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Around 100 students walked out of West Linn High School in Oregon last week in protest of the school’s decision to allow a Chick-fil-A food truck to sell chicken sandwiches during one of the school’s football games, among other microaggressions they said were making LGBT students feel “unsafe.”
“West Linn High School’s Gay-Straight Alliance organized the walkout and says the current culture at the school is not safe for LGBTQ+ students. They posted to Instagram saying students are being harassed in sports games and in classrooms,” local news station KATU reported.
The Chick-fil-A food truck was, apparently, the most egregious example of harassment, but a transgender student’s car was also vandalized with the word, “queer.”
“We walked out to show our student pride,” Billie Henderson, the student whose car was targeted, told the local public ration station. “To show that despite everything we’ve been through, we are still proud of who we are, and we won’t back down and we won’t make exceptions for anyone.”
“A group of counterprotesters also walked out of classes wearing “Make America Great Again” hats and waving American flags and Chick-fil-A bags,” the Washington Times reported.
The school’s public information officer, Andrew Kilstrom, could not confirm any specific incidents of harassment but said that there have been issues in the past, and the school continues to work to promote a culture of inclusion.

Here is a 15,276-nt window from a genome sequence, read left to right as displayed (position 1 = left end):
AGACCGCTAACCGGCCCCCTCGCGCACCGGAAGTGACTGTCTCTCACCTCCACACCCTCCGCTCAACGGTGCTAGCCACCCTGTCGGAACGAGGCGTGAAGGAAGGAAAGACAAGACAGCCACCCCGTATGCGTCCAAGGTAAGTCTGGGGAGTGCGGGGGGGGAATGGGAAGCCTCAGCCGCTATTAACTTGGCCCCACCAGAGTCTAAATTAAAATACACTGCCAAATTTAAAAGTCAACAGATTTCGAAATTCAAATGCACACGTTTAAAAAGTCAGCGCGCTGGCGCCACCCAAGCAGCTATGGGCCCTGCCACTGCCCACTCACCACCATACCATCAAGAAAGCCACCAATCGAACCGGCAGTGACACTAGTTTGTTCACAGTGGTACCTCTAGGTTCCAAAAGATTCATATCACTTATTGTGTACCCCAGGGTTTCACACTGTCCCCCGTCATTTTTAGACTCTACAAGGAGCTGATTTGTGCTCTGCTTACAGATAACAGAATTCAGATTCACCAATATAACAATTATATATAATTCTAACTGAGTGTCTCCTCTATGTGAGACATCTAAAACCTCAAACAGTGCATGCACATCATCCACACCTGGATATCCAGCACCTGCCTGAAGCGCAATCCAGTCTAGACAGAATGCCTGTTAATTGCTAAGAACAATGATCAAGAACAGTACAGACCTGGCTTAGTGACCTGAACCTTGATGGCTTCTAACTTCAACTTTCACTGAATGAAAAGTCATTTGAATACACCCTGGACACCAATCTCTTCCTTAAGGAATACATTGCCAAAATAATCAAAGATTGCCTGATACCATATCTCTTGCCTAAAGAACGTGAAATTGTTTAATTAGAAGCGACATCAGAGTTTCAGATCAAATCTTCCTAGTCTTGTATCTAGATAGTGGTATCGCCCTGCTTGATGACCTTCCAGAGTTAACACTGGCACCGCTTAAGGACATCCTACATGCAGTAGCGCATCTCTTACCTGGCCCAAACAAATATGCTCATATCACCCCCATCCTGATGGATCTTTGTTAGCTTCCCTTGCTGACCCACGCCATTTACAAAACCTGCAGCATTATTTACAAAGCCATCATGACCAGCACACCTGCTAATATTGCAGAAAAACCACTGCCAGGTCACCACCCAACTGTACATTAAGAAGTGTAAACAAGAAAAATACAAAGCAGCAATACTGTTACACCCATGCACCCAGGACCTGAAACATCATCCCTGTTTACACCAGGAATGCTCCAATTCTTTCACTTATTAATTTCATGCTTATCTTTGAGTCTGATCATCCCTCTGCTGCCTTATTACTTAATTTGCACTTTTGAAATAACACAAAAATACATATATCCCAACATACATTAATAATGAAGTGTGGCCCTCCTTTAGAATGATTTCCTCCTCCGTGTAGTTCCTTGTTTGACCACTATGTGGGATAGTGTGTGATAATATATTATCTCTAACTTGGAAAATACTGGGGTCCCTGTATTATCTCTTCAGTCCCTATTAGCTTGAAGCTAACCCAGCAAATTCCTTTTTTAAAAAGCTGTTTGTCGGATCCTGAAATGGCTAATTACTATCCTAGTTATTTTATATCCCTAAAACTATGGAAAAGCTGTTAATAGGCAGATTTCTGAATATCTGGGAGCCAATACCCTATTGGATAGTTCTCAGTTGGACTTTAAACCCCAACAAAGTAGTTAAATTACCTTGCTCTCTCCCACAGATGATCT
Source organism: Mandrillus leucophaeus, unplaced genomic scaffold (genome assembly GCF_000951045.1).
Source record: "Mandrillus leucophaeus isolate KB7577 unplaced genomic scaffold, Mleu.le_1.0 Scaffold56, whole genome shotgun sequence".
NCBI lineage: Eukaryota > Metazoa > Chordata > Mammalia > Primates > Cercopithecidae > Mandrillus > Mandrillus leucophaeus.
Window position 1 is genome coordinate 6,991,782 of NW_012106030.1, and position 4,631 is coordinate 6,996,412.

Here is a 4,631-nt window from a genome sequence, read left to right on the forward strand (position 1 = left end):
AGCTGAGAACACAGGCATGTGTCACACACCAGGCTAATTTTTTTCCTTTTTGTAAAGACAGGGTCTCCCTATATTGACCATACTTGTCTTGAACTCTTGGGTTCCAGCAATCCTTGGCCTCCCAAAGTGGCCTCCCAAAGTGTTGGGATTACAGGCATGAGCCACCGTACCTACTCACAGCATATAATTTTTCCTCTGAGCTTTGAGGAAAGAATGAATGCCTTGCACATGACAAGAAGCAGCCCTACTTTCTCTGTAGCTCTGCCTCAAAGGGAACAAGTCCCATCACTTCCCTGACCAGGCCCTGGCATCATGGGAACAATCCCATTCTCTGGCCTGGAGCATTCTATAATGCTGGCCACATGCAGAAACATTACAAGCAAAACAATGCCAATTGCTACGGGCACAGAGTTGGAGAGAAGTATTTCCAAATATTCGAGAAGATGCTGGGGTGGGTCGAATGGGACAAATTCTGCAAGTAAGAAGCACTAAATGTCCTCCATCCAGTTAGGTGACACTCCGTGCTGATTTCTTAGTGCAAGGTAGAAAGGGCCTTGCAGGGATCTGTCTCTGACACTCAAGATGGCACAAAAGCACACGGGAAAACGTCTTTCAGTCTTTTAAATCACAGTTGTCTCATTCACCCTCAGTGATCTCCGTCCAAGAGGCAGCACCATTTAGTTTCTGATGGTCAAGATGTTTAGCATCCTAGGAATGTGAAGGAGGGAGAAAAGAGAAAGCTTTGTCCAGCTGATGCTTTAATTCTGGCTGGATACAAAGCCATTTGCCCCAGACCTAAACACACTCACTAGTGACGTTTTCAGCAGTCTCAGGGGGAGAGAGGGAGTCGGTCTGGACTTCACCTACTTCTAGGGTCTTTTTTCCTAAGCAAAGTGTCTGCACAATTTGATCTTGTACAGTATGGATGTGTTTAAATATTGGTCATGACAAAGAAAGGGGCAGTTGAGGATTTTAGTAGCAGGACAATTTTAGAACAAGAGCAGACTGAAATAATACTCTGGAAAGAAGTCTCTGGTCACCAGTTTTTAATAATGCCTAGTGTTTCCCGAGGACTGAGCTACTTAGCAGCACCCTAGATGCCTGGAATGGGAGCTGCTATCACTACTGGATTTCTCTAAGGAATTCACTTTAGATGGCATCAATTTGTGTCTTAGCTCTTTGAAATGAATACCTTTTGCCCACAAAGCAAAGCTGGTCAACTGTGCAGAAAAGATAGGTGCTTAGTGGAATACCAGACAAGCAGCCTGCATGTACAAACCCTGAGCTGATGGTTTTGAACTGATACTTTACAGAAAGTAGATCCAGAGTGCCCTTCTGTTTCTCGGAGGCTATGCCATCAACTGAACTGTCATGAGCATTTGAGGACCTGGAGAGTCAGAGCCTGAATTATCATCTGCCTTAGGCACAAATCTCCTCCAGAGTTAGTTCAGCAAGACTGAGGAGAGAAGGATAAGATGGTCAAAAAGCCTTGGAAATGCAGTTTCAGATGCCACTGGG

“The West Linn-Wilsonville School District takes all matters of school safety seriously, and diligently investigates and addresses all potential safety concerns,” he added. “That includes bullying or cyberbullying.”
West Linn High School noted that they did not approve of the walkout, though they do encourage students to speak their minds.
It’s not clear what prompted the Oregon school to invite Chick-fil-A to sell food on campus during sporting events, but the chicken sandwich chain has drawn protests from LGBTQ rights activsts across the country since 2012, when LGBTQ rights groups discovered that Chick-fil-A CEO Dan Cathy is opposed to same-sex marriage and has donated to socially conservative organizations. Activists have staged protests against Chick-fil-A in a number of states, often to no avail. New store openings are typically marked by long lines and extended waits for the famous sandwich.
In some rare cases, activists have been able to prevent new Chick-fil-A locations from opening, typically in airports.
West Linn High School football boosters typically invite a number of vendors to sell food at football games over the course of the season, and the sports program receives a cut of the proceeds, the Washington Times reports. “The school said the Chick-fil-A food truck will remain at the football games throughout the season, but it will reconsider its vetting process moving forward.”
District staff, additionally, are working with the affected students to address their concerns.
The students do appear to have gotten at least temporary results with their walkout. The same local news organization, KATU, reported earlier this week that the Chick-fil-A food truck and and the company’s food cart were conspicuously absent from last friday’s sporting event.